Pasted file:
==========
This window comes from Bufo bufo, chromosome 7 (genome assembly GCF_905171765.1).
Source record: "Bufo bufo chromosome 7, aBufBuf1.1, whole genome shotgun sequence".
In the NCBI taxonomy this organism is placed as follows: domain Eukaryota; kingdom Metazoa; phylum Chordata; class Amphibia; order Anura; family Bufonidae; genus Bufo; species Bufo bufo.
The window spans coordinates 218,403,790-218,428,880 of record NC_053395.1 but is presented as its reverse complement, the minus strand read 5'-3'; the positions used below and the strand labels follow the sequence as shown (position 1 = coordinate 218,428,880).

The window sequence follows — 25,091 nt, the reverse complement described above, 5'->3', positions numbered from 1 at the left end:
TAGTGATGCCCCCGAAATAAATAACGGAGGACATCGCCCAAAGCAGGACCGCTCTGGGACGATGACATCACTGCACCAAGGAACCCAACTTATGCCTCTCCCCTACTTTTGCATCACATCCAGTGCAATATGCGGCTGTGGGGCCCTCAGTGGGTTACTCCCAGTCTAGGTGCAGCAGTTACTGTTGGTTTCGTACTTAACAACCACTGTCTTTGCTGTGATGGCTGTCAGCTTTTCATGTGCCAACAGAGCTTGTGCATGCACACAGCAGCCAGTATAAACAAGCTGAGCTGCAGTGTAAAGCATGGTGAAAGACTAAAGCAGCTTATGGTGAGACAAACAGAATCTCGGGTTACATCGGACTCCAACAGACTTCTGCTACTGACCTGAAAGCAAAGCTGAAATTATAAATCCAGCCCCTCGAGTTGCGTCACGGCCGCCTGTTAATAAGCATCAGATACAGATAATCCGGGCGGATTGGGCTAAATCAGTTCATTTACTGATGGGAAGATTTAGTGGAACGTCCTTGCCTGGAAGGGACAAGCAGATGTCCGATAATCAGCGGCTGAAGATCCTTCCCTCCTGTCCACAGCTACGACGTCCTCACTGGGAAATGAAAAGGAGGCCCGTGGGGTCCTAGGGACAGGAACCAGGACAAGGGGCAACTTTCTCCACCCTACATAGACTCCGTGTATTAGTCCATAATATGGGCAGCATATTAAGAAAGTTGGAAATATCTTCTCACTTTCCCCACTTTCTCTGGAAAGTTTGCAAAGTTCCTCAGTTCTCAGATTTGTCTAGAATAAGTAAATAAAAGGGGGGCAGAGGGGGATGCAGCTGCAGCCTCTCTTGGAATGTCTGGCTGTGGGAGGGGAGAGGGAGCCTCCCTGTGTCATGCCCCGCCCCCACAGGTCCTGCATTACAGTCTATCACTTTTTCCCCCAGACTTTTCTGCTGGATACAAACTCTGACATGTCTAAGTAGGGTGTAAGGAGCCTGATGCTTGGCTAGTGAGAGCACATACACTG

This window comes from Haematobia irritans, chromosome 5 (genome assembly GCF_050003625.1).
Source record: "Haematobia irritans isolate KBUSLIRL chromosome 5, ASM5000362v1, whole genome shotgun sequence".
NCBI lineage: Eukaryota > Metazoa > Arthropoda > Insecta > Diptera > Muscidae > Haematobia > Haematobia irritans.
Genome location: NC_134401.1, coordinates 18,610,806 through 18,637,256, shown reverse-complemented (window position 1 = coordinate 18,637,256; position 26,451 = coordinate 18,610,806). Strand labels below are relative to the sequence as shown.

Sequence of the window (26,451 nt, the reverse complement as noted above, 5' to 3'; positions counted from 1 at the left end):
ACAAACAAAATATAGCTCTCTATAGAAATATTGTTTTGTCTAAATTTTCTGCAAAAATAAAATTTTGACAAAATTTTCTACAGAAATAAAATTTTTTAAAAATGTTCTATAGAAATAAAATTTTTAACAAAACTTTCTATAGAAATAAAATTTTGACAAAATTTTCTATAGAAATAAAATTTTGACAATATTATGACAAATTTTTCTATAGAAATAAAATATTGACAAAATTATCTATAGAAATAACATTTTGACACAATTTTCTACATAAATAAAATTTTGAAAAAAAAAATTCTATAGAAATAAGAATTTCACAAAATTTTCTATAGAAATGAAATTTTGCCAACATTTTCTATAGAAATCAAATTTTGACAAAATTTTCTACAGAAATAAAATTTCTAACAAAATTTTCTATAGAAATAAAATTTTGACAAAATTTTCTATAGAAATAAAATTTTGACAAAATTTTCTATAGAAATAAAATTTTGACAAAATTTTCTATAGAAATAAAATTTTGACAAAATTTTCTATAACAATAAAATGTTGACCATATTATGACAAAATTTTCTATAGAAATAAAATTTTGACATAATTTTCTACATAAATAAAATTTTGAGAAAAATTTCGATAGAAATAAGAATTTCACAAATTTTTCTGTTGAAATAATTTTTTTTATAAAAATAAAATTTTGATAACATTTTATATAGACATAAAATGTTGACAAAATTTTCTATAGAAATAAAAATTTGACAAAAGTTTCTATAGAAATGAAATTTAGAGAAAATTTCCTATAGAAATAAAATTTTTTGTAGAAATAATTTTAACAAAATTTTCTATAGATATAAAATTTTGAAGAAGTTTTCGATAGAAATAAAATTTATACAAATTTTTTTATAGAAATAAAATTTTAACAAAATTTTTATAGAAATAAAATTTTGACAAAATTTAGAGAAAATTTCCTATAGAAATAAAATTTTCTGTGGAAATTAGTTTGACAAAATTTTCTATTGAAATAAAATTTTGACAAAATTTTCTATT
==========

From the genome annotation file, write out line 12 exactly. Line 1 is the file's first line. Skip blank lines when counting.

ACAAACAAAATATAGCTCTCTATAGAAATATTGTTTTGTCTAAATTTTCTGCAAAAATAAAATTTTGACAAAATTTTCTACAGAAATAAAATTTTTTAAAAATGTTCTATAGAAATAAAATTTTTAACAAAACTTTCTATAGAAATAAAATTTTGACAAAATTTTCTATAGAAATAAAATTTTGACAATATTATGACAAATTTTTCTATAGAAATAAAATATTGACAAAATTATCTATAGAAATAACATTTTGACACAATTTTCTACATAAATAAAATTTTGAAAAAAAAAATTCTATAGAAATAAGAATTTCACAAAATTTTCTATAGAAATGAAATTTTGCCAACATTTTCTATAGAAATCAAATTTTGACAAAATTTTCTACAGAAATAAAATTTCTAACAAAATTTTCTATAGAAATAAAATTTTGACAAAATTTTCTATAGAAATAAAATTTTGACAAAATTTTCTATAGAAATAAAATTTTGACAAAATTTTCTATAGAAATAAAATTTTGACAAAATTTTCTATAACAATAAAATGTTGACCATATTATGACAAAATTTTCTATAGAAATAAAATTTTGACATAATTTTCTACATAAATAAAATTTTGAGAAAAATTTCGATAGAAATAAGAATTTCACAAATTTTTCTGTTGAAATAATTTTTTTTATAAAAATAAAATTTTGATAACATTTTATATAGACATAAAATGTTGACAAAATTTTCTATAGAAATAAAAATTTGACAAAAGTTTCTATAGAAATGAAATTTAGAGAAAATTTCCTATAGAAATAAAATTTTTTGTAGAAATAATTTTAACAAAATTTTCTATAGATATAAAATTTTGAAGAAGTTTTCGATAGAAATAAAATTTATACAAATTTTTTTATAGAAATAAAATTTTAACAAAATTTTTATAGAAATAAAATTTTGACAAAATTTAGAGAAAATTTCCTATAGAAATAAAATTTTCTGTGGAAATTAGTTTGACAAAATTTTCTATTGAAATAAAATTTTGACAAAATTTTCTATT